In the Dober Chematic Lab, we aim to make a difference and use our years of cleaning experience to help determine what clean really is.
After working with many soil types, equipment, and capabilities, we have seen some interesting failures in the lab-scale cleaning process. From these failures, we have created a list of criteria for how we determine a passing result.
Section 1: Visible Residue
Out of all the evaluation criteria, this can be the most straightforward.
Visible residue can be left on the coupon surface in many ways. Some soils leave behind a large amount of bulk. When looking at bulk soil that is left, it may be the whole soil that was not removed effectively, or it may be a layer of soil from a multilayer application.
There are also situations where the visible residue left behind is not as easily seen. However, any trace left behind is considered an ineffective clean and more work needs to be completed.
Any visible residue, no matter how small, can cause larger problems in the future.
Section 2: Water Break
Evaluating to make sure that there is a “water break free” surface is recognized by American Society for Testing and Materials under ASTM F22. This method helps us recognize if there are hydrophobic materials left on the surface we are evaluating.
A water break can be observed to occur quickly after a water rinse is finished. If the coupon is observed closely after the rinse step, a water break may be missed. The importance of catching a water break is that for many of these instances, a coupon that only has an observable water break may have no other sign of failure. This, in turn, over time can cause subsequent failures and, potentially, a visible residue to appear.
Our rule of thumb is that the surface should have an even sheet of water on the surface for at least 10 seconds, then there is a significant chance that there will be no sign of a water break.
Different types of water break that can be observed based on soil type, process or incorrect cleaning agent versus a water break-free surface (image on the far right).
Section 3: Hydrophilic Gel Layers
Products that cause hydrophilic gel layers can contain ingredients such as polymers, starches, or sugars that have a strong affinity or absorption for water.
This absorption of water causes the soil on the coupon to swell and cling onto the coupon surface, causing it to be increasingly difficult to remove from the surface.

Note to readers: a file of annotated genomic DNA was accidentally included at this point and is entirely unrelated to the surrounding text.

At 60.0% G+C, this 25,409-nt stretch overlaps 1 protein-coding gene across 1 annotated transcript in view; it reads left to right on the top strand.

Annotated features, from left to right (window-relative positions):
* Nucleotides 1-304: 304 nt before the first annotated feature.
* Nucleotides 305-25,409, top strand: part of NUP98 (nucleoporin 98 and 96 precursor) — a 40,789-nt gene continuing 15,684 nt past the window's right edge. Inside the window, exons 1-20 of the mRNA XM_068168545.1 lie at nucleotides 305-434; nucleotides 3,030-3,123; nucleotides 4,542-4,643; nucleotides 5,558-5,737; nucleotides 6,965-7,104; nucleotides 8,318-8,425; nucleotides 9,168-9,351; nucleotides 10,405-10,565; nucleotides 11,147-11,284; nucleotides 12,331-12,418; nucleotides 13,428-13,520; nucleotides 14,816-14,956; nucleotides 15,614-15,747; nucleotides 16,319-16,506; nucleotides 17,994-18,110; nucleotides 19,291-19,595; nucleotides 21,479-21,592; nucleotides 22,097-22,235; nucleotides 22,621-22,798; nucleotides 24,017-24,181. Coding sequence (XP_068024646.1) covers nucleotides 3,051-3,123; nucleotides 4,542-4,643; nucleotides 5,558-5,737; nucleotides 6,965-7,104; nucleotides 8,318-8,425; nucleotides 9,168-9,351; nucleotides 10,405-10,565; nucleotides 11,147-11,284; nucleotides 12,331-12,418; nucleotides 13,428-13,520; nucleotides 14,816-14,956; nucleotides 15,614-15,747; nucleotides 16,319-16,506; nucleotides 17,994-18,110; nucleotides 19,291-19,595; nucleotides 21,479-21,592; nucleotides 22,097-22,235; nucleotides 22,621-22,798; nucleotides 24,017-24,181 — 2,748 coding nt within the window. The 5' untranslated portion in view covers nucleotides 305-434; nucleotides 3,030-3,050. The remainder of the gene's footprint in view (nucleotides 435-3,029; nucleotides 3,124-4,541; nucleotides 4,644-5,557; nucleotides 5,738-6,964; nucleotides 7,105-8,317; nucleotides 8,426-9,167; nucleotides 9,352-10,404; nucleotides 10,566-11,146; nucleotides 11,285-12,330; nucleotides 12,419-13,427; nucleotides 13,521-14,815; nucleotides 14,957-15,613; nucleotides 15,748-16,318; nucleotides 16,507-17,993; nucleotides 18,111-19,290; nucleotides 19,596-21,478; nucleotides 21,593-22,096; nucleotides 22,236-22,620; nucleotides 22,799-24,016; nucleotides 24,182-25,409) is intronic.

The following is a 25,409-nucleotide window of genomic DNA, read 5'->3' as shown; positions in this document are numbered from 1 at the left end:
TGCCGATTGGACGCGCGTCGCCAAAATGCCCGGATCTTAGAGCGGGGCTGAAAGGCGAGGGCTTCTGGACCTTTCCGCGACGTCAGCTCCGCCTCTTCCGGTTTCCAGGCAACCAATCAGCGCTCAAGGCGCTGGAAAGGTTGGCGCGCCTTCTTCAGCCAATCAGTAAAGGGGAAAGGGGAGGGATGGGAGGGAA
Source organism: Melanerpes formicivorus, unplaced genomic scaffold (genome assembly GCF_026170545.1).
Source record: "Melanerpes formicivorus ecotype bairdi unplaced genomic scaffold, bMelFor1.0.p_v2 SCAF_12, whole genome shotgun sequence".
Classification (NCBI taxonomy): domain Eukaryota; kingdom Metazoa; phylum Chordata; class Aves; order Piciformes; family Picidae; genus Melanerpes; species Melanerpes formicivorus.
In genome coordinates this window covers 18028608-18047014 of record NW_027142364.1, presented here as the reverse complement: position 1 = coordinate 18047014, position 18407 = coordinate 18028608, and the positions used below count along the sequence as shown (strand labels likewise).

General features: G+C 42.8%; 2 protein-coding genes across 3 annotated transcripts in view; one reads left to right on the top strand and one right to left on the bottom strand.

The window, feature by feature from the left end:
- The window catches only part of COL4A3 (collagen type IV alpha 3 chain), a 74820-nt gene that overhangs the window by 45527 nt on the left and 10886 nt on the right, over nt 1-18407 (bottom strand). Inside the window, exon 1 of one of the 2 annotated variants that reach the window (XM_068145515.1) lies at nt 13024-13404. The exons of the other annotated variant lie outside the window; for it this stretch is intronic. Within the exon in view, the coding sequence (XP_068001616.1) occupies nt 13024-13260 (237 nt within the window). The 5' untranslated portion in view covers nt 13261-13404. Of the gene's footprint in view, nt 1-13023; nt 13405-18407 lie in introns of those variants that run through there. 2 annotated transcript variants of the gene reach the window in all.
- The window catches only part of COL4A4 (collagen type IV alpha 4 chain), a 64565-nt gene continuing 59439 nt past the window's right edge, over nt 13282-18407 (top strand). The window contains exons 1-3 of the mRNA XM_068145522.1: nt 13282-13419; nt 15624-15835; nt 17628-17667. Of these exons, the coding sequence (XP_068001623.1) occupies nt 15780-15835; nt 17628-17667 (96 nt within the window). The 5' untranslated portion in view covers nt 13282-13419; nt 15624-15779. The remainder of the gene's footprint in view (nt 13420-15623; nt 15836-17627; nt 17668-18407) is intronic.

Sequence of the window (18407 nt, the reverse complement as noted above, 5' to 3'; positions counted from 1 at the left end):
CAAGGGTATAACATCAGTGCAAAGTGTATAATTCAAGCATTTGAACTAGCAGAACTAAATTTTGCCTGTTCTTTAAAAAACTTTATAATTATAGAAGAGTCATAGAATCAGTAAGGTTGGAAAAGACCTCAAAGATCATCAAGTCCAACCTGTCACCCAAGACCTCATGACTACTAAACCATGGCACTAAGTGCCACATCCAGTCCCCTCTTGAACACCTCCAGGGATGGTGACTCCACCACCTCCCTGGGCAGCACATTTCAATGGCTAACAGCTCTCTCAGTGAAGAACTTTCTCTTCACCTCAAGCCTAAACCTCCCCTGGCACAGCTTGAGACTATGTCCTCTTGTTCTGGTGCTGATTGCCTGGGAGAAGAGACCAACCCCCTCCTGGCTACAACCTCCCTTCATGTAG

Most gel layers are hard to observe in general, let alone in lab scale. When a gel layer is missed with the initial cleaning process, we typically see cleaning issues with subsequent batches as raw materials are trapped in the gel layer and become difficult to remove. Most gel layers appear as a small, swelled line, usually at the edge of where a soil line and the rest of the coupon meet. Other times, the whole product swells and then dries on the coupon surface.
From our experiences with different soils, gel layers can be observed in two main ways (as displayed below).
The picture on the left is the most common and hard to observe, only showing a swelled line on part of the coupon. The less common but easier to see is the photo on the right. Some products, once the coupon is dry, leave what we call “a tan haze."
Section 4: Hidden Residues – Differing Light Sources
Light sources are a helpful trick when it comes to bringing soil and residues to center stage.
The light source that is used to view equipment, large or small scale, can occasionally make a difference in whether or not you catch leftover soil or residue on your equipment. Most times, normal laboratory or warehouse lighting is the only resource facilities may have to view surfaces. However, this type of lighting does not always show the fine details. We have found that having a second light source can be an easy and effective way to find failures in cleaning.
In our lab scale studies, we observe all coupons under a 50W halogen light source. This is a resource that is inexpensive and small but critical. The best part about this is that it can also be utilized in large-scale studies, as well, with a stand light that can investigate larger pieces of equipment.
Regular Lighting 50W Halogen Lighting
Section 5: Consistent Cleaning by Replication
The final and most important way to determine a passing result in lab scale is cleaning replication.
Once effective cleaning parameters and cleaning agent are determined, the next objective is to make sure the process can be repeated. It is crucial to prove that a cleaning process can be performed more than once, as that is expected in facilities when scaled up.
In our laboratory-scale studies, we repeat all chosen cleaning methods in triplicate to ensure a consistent clean before we share the results with customers. This ensures that the cleaning agent and chosen parameters will be a robust and reliable recommendation time after time, giving customers one less thing to worry about.
There are many small but mighty criteria that can be performed in a lab-scale setting that can help guarantee scaling up will be a breeze. Small details can end up being large issues, so it is critical to catch every possible roadblock before it occurs. Fixing issues in the small scale helps save time and money in the large scale.
Have any questions? Reach out to us and a Chematic cleaning expert will get back to you.